South’s labor movement challenges North Carolina right wing


Peter GilbertWW photo: Brenda Ryan

Peter Gilbert
WW photo: Brenda Ryan

Talk given at WWP conference by Peter Gilbert.

When poverty and competition for jobs are intensified during a capitalist economic crisis, one common result is the rise of an extreme right-wing faction in the ruling class.

In the U.S., this phenomenon is seen in the far-right Tea Party faction of the Republican Party. In collaboration with certain key corporations, this faction has taken complete control of the state apparatus in North Carolina.

In 2011, the far-right took control of the state Legislature — the first Republican legislature in North Carolina since Reconstruction. They attempted to pass a number of reactionary measures, including stripping teachers of dues deduction, repealing the Racial Justice Act, a racist voter ID bill, and a bill that would allow hydraulic fracking for natural gas.

Popular pressure forced the former Democratic governor to veto these measures, but that was only a temporary victory. In addition, the Legislature redrew all of the voting districts along racial lines to minimize the voting power of African Americans and secure right-wing control of the state government for the future.

In 2012, the far-right elected Gov. Pat McCrory, a former executive with the North Carolina-based Duke Energy, the largest U.S. utility. The same election saw the passage of Amendment One, which made same-sex marriage unconstitutional in North Carolina.

With McCrory in office, the right-wing takeover was complete. All of the bills that had been vetoed were quickly passed and signed, along with closing abortion clinics, massive cuts to public education, eliminating tenure for teachers, cutting unemployment support to 170,000 North Carolina workers, rejecting federal funding for Medicaid for 500,000 people, and changes to the income tax system that will benefit the rich on the backs of poor and working people.

North Carolina once had a better public education system than many Southern states, and some minimal social welfare programs and some degree of environmental protections. Many of these had been hard won through decades of struggle — so why were they so easily taken away?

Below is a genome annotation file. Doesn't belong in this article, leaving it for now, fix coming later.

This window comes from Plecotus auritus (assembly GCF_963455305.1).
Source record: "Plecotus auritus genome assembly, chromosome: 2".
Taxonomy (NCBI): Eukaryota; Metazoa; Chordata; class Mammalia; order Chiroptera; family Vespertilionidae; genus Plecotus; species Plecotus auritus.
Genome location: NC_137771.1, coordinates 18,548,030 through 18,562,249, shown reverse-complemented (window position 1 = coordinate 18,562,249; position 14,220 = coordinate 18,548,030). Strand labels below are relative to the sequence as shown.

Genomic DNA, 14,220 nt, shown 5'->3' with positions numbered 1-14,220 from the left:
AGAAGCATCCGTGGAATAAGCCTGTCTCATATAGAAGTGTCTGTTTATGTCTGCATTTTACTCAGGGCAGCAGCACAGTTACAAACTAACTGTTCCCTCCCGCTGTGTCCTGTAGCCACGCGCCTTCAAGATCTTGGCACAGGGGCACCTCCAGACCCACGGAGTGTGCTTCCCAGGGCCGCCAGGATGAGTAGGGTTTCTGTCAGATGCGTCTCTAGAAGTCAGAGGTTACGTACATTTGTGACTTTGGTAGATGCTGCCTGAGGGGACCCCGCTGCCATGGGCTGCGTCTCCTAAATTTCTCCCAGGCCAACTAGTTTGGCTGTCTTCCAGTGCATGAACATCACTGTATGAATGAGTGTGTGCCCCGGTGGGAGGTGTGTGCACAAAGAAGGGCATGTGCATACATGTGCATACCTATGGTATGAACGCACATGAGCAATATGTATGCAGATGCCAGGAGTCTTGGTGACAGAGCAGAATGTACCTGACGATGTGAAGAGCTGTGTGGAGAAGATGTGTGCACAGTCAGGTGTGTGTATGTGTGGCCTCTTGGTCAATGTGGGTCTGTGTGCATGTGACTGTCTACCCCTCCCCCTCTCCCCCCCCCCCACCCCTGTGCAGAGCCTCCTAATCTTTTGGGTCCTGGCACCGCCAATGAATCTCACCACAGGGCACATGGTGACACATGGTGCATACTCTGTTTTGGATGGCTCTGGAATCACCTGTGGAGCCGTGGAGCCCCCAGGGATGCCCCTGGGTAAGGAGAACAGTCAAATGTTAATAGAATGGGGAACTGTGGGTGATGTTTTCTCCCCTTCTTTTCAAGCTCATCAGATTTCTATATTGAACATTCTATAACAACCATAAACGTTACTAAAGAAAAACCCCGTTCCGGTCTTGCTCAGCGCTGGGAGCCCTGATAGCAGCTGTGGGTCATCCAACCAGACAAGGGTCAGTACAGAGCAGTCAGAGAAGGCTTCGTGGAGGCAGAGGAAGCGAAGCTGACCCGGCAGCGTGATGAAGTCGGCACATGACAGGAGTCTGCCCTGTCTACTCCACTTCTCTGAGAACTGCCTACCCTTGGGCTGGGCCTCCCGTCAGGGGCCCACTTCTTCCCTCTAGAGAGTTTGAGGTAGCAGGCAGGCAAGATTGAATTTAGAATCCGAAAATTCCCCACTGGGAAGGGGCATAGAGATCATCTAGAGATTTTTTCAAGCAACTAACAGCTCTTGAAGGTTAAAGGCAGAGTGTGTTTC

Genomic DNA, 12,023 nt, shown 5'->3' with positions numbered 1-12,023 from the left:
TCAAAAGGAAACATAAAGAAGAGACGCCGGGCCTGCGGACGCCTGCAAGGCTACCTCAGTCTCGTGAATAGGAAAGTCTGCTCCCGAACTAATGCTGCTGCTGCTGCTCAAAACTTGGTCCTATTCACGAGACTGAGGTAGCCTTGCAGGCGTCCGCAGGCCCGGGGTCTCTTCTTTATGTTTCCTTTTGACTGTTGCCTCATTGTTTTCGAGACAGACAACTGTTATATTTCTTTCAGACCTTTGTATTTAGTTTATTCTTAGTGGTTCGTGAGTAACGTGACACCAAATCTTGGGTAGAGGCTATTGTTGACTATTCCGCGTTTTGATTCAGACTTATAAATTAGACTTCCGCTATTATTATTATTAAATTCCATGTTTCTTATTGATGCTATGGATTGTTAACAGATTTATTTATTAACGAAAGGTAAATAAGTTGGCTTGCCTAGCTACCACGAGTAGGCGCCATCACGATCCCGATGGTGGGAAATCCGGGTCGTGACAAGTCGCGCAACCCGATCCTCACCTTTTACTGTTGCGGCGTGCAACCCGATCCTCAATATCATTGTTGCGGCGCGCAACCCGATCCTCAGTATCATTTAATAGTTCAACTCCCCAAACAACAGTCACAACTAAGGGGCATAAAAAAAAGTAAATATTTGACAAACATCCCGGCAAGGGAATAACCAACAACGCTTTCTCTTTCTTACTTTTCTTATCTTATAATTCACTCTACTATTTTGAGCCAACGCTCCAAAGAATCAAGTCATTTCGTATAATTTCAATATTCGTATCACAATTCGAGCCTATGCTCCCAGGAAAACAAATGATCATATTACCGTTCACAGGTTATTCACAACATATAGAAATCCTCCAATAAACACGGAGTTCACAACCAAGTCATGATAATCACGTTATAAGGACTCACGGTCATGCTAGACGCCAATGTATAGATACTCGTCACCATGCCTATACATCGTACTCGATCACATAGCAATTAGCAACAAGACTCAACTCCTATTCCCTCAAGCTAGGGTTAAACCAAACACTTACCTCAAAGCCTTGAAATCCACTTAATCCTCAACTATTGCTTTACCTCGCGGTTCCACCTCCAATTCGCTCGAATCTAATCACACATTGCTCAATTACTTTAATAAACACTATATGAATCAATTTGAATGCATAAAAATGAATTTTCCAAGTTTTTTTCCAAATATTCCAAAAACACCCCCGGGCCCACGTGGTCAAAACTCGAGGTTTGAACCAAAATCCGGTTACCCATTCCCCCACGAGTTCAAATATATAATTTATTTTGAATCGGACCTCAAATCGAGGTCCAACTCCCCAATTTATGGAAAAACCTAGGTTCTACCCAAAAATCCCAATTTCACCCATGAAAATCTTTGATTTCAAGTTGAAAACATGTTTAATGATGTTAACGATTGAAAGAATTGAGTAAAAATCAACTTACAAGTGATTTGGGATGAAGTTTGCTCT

Before I answer that question, I want to turn to the dramatic and historic fightback this year — mostly in the form of the Moral Monday movement led by the state NAACP. The first Moral Monday in April led to 17 arrests at the General Assembly, with about 50 protesters. Over the following months, this grew to almost 1,000 arrests and tens of thousands demonstrating at the General Assembly. Thousands more have attended Moral Monday demonstrations around the state.

Lesson from Lenin

In thinking about Moral Mondays, I was reminded of Lenin’s “Lecture on the 1905 Revolution,” where he describes the Bloody Sunday demonstration of January 1905 led by a priest, with a minimum program of “amnesty, civil liberties, fair wages, gradual transfer of the land to the people, [and] convocation of a constituent assembly on the basis of universal and equal suffrage.” These demands and even the religious character of the leadership closely match the Moral Monday demonstrations.

Lenin notes that these demands are similar to the reformist demands of “social pacifists” or opportunists who try to “divert the people from the revolutionary struggle,” but he does not criticize them in this context because they show that “the uneducated workers in pre-revolutionary Russia proved by their deeds that they were straightforward people awakened to political consciousness for the first time.”

Similarly in North Carolina, the Durham branch committed all of our energy to enthusiastic support of Moral Mondays because thousands of workers are awakening to political consciousness for the first time through the Moral Monday movement and out of the depths of the oppression of the working class.

Many of those who attended these demonstrations were newly radicalized workers. They demonstrated their new consciousness and revolutionary potential through their deeds, their willingness to face arrest and crucially, their willingness to follow Black leadership even though the demonstrations were mostly white.

I do not mean to suggest at all that we are in an analogous period in North Carolina like pre-revolutionary Russia. Lenin, in describing 1905, goes on to talk about the large number and importance of strikes among the newly developed working class. What we most desperately need in North Carolina is a strong independent labor movement led by the most oppressed workers.

To return to my earlier question, the right wing was able to sweep away decades of progressive reforms in North Carolina in a matter of months because we are still the least unionized state; the state with the worst labor laws, not just right to work, but also the Jim Crow Era ban on collective bargaining for public employees.

We lack a strong labor movement. The right wing’s worst attacks have fallen on teachers and public sector workers.

In Russia, the newly awakened conscious grouping was directed into mass strikes. In North Carolina, it remains to be seen what we can do with this energy. The NAACP leadership has so far kept the energy from being diverted into the Democratic Party. Much of the energy has been diverted into the court challenges to these laws.

Our role is and must continue to be to build the labor movement in the South by helping to build the Southern Workers Assembly and deepening our solidarity with all of its members — UE 150, the N.C. Public Service Workers Union, the Farm Labor Organizing Committee, the United Food and Commercial Workers local at the Smithfield plant, and the teachers.

Organize the South! Build a workers’ world!

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